Monday, June 23, 2014

Looking for Hints of Extraterrestrial Life: Q&A with Dr. Adrian Brown of SETI

MRO uses the visible, infrared, and radio ranges of the electromagnetic spectrum to measure water in the atmosphere, on the surface, and below the surface. (Courtesy NASA/JPL-Caltech.)

We find more and more potentially habitable extrasolar planets, what makes us wonder how close are we to finding extraterrestrial life. It could be right next door, on Mars and ancient water could be a major hint. Dr. Adrian Brown, a planetary scientist working at the SETI Institute and NASA Ames Research Center, uses the Compact Reconnaissance Imaging Spectrometer for Mars (CRISM) to look for those hints. CRISM is an instrument on the NASA’s Mars Reconnaissance Orbiter (MRO), launched in 2005 with the primary objective to search for mineralogic evidence for past water on Mars. CRISM’s observations, in part, confirmed the presence of large amounts of water on Mars in the past, and continue to reveal an extraordinarily complex geologic history of Mars. In an e-mail interview with astrowatch.net, Dr. Adrian Brown talks about search for ET, Mars and CRISM instrument.

Astrowatch.net: Does extraterrestrial life exist?

Dr. Adrian Brown: Almost certainly. Giving ET one chance per star, there are 300 billion chances in this galaxy alone, with 100 billion more galaxies makes for good odds.

Astrowatch.net: Was Mars once habitated?

Brown: That's the key question we could answer if we sent astronauts to Mars. No way of knowing until then, and if it's down where Steve Clifford [planetary scientist at the Lunar and Planetary Institute in Houston, Texas] says there is liquid water (10km) we're going to take a while to find out the answer is surely "no".

Astrowatch.net: Recently at the House hearing, SETI researchers said that we'll find ET life in next 20 years. Can we find life on Mars in that period of time?

Brown: Seth [Dr. Seth Shostak, a senior astronomer at the SETI Institute] was talking probabilities and he has been saying that for more than 20 years. Even I can do that sort of math. As for Mars, if we get there and we're mobile enough to explore a large part (half) of Nili Fossae, we will have a good chance of finding evidence of past life on Mars. So it depends on how hard Elon Musk can push his engineers without a huge revolt. I think they can get there in 20 years, if he doesn't go under a bus.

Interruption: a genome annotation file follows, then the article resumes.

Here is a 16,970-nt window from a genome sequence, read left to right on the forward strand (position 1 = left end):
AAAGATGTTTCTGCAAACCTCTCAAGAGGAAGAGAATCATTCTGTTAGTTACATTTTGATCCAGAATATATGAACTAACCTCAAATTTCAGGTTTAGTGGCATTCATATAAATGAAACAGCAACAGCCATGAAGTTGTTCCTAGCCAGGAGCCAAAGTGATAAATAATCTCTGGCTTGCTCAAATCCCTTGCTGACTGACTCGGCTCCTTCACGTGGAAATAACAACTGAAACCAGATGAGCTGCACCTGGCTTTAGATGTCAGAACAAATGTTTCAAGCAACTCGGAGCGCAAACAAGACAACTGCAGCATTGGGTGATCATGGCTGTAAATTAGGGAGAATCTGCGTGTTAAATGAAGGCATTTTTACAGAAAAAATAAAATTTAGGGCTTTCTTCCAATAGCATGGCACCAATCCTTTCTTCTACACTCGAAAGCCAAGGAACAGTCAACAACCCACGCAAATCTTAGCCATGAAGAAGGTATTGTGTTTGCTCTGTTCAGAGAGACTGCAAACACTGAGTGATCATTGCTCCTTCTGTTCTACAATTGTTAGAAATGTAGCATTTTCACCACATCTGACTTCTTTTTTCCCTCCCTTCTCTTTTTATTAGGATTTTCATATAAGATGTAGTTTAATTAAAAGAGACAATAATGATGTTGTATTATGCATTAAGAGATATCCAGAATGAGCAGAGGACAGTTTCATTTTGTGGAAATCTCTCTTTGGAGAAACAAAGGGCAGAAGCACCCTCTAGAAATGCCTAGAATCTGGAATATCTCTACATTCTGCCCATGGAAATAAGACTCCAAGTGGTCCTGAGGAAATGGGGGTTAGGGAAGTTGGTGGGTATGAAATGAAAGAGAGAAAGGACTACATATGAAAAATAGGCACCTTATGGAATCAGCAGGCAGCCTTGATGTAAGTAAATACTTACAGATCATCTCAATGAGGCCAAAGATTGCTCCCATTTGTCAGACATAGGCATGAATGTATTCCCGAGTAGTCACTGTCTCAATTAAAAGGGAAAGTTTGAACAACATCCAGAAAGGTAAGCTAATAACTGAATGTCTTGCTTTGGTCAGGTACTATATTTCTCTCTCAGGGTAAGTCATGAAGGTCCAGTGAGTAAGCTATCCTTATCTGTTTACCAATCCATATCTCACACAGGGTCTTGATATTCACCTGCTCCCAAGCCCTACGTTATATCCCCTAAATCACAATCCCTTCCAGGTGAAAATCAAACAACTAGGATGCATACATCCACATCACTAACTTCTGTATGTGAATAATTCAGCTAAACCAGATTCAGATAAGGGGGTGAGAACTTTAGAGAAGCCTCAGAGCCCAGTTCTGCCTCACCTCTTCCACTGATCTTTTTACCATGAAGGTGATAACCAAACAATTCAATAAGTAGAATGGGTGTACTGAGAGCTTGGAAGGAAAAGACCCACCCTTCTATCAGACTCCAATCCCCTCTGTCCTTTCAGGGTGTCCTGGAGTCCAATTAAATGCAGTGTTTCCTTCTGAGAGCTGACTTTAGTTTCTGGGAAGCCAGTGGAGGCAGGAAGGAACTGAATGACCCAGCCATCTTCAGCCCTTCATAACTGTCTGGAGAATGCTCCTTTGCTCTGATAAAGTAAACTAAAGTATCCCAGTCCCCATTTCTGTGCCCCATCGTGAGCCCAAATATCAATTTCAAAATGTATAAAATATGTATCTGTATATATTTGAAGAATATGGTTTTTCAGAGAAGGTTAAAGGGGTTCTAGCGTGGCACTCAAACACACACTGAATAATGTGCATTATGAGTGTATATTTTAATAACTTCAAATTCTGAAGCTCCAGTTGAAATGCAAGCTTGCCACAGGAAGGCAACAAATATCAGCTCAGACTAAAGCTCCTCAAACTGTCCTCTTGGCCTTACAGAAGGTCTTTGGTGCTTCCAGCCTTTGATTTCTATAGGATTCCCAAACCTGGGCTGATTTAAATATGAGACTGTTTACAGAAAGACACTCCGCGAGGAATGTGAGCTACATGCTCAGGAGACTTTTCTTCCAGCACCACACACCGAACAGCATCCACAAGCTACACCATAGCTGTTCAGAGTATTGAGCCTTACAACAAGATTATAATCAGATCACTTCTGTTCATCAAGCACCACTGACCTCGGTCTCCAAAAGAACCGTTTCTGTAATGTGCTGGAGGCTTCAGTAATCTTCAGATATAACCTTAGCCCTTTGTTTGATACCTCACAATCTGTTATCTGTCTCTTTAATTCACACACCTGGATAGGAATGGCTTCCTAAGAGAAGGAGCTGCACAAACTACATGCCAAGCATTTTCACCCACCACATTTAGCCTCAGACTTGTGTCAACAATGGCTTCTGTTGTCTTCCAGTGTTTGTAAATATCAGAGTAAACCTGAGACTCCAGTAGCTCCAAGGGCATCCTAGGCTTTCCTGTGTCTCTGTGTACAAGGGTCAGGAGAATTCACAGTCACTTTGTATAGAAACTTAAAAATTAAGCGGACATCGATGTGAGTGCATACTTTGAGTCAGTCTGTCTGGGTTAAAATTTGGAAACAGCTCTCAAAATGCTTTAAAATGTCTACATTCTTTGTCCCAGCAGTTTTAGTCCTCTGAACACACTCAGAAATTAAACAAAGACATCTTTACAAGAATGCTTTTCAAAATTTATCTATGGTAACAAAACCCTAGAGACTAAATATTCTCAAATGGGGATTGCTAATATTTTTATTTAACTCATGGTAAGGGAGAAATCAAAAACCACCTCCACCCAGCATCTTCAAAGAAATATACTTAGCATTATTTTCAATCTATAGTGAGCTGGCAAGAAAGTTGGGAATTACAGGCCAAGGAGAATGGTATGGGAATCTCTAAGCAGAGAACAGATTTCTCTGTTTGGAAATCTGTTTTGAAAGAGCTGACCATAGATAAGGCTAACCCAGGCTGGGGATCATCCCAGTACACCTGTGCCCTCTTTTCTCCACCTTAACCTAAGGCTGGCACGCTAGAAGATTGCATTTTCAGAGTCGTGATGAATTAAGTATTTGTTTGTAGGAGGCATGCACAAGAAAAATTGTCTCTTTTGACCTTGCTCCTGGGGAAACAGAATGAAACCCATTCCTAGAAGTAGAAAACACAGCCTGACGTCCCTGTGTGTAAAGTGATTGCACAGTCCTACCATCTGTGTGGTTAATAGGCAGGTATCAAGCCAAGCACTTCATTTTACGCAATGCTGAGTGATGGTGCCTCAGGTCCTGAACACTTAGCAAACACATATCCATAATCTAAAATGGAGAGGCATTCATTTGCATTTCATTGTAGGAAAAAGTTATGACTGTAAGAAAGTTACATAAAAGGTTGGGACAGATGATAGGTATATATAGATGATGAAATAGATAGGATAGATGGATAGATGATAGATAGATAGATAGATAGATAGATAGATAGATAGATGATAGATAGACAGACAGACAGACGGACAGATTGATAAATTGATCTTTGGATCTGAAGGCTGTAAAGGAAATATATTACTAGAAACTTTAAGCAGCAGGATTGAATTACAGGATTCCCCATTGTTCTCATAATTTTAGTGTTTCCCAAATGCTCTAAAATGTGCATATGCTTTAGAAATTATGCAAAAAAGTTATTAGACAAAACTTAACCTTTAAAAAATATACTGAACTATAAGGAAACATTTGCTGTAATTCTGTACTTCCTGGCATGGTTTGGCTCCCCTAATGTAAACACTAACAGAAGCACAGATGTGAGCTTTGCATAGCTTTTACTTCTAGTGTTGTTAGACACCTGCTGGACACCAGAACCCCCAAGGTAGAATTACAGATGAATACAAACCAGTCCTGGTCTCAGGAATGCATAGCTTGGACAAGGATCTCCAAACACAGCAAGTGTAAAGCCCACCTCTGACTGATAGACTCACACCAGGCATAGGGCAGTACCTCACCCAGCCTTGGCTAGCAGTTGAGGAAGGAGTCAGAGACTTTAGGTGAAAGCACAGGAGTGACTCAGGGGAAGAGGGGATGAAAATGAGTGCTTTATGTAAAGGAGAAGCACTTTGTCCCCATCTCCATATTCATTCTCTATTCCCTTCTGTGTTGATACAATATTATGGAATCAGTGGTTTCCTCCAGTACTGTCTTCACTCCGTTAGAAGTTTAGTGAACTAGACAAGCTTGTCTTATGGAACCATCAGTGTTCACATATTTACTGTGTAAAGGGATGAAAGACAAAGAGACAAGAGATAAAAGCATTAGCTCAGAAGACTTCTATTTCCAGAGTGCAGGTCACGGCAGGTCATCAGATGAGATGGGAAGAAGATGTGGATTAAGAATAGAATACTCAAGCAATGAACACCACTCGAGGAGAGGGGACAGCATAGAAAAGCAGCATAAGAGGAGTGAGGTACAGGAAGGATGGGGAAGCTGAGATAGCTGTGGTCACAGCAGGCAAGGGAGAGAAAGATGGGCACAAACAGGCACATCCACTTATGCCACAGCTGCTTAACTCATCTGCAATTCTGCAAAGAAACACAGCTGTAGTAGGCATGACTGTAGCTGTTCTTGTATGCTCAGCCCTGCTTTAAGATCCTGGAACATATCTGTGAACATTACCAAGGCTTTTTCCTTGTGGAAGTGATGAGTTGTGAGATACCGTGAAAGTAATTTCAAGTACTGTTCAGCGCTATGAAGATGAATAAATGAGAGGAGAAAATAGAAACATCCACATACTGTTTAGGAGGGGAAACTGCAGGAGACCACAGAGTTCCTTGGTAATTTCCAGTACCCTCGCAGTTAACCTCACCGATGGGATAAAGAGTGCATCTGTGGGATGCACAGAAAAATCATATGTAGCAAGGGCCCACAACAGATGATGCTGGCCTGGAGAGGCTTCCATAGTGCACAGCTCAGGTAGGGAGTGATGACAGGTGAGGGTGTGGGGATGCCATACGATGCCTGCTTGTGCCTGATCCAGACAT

Astrowatch.net: Can you say for sure that liquid water once flown on Mars and there were rivers and oceans on the Red Planet?

Brown: Yes, for sure liquid water flowed on Mars, but perhaps only briefly did it have the power to make outflow channels. Rivers and oceans are another reason to send astronaut geologists to find out for sure. Of course we've known since 2011 that dark material looking a hell of a lot like liquid water is flowing in the shallow subsurface of Mars, courtesy of HiRISE. Check the video at the bottom of http://abrown.seti.org/about/bio.htm for an interview I did about that.

Astrowatch.net: What celestial body in our Solar System is the best candidate to host life and why?

Brown: Well besides Earth, I think Mars is of course my favorite for finding life ... it still is the place most like our home out there, as Robert Zubrin [Mars Society founder] puts it.

Astrowatch.net: What's the role of the Compact Reconnaissance Imaging Spectrometer for Mars in searching for life on Mars?

Brown: CRISM is designed to look in high resolution at Mars and determine the minerals on the planet's surface. Many minerals will give fingerprint signatures of how hot water and rock have interacted in the past, perhaps when craters impacted the surface, or when volcanic activity took place. These are called hydrothermal systems and they are the best place to look for life, too. I try to find the best indications of that kind of activity.

Astrowatch.net: Could you reveal something about your current research?

Brown: Yes I could, but here is my most recent paper that will help give you an idea of the coolest instrument we could send to Mars in the next decade, at http://arxiv.org/abs/1406.0030.

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